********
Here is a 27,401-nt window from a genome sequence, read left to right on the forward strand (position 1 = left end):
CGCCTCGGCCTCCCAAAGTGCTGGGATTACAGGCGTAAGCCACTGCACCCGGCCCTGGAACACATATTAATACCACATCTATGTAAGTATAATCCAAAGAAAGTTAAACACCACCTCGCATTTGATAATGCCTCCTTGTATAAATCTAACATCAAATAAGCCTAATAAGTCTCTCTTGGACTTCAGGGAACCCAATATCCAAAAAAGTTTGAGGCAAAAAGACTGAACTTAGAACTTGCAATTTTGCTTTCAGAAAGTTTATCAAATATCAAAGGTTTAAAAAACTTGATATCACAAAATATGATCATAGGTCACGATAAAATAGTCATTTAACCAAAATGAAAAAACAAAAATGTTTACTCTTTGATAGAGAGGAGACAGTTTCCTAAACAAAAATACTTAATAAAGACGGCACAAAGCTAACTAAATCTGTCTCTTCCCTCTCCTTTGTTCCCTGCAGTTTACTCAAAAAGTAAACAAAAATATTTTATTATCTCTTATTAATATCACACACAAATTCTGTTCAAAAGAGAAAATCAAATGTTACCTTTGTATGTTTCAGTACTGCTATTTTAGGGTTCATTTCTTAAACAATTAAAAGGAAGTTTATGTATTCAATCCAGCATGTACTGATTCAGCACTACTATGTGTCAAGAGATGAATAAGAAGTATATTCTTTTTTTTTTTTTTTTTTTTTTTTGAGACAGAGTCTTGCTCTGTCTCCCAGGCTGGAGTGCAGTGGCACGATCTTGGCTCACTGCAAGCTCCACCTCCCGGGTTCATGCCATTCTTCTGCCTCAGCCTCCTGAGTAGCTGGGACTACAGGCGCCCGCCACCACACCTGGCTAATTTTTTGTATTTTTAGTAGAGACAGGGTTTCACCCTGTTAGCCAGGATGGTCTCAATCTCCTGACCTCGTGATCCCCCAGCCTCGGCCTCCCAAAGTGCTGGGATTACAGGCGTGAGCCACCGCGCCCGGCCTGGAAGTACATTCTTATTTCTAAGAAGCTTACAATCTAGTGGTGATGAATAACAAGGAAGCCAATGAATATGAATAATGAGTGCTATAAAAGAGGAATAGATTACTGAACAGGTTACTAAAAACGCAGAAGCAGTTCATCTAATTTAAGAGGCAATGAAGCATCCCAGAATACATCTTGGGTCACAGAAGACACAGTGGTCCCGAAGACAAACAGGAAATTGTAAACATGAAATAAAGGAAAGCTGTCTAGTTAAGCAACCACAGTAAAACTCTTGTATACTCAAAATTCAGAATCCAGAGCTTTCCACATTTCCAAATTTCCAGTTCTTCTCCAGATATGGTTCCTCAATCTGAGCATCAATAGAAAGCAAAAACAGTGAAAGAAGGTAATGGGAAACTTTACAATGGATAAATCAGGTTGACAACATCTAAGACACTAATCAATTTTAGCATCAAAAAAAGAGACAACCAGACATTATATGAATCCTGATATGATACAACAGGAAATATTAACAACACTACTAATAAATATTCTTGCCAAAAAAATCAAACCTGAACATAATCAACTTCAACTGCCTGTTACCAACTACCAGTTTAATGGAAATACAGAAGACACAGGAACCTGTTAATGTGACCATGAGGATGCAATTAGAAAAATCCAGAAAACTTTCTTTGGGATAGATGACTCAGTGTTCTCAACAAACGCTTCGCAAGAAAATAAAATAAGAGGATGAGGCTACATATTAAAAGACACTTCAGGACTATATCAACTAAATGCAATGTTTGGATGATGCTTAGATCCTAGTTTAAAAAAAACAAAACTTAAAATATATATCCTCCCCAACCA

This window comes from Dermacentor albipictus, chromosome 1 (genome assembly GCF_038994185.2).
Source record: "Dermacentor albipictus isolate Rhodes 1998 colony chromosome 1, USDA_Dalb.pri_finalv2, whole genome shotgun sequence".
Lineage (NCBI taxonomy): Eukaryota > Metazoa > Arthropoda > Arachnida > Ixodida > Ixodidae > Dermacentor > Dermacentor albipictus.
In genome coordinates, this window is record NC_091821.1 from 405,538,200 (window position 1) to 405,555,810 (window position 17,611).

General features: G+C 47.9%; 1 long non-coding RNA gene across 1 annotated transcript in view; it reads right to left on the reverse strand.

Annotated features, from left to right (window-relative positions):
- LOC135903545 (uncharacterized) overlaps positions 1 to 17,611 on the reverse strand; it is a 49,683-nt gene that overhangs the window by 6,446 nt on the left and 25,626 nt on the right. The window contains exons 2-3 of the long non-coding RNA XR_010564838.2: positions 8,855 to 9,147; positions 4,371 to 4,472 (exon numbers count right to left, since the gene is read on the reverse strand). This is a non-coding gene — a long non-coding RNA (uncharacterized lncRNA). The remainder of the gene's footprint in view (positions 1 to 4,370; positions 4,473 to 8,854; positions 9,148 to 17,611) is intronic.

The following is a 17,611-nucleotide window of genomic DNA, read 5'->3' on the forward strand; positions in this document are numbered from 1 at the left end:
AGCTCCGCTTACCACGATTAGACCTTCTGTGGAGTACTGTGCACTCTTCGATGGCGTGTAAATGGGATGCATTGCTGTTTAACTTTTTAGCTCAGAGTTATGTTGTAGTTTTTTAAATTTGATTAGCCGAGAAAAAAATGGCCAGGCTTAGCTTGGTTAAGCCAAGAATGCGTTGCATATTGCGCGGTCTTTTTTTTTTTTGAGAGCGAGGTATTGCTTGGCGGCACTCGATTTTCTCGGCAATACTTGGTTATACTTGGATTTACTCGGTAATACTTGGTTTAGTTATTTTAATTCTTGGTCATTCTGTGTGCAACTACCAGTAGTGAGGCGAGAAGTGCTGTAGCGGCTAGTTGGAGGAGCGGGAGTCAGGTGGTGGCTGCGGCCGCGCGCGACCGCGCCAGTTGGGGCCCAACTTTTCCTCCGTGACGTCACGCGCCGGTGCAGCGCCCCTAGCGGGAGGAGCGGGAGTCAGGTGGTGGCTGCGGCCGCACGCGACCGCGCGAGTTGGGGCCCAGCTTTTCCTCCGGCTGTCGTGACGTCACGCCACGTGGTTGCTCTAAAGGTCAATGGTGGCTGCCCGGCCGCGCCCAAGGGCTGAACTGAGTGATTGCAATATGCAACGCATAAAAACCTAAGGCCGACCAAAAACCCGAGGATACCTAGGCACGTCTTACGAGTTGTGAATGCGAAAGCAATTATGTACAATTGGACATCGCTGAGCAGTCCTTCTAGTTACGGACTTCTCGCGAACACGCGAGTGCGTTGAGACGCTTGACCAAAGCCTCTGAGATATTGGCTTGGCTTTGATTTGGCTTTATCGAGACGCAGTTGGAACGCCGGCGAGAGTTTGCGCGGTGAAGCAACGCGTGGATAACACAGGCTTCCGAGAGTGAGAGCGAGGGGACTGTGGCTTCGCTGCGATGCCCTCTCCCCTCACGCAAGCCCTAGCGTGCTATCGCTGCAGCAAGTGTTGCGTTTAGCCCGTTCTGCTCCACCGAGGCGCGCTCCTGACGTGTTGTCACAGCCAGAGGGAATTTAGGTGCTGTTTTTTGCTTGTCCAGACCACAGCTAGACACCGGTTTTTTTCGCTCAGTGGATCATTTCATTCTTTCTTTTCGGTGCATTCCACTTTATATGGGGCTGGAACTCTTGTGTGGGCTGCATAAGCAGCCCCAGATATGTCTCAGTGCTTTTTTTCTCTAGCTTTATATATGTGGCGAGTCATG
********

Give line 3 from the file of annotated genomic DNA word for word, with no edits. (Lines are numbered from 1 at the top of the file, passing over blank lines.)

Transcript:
This window comes from Dermacentor albipictus, chromosome 1 (genome assembly GCF_038994185.2).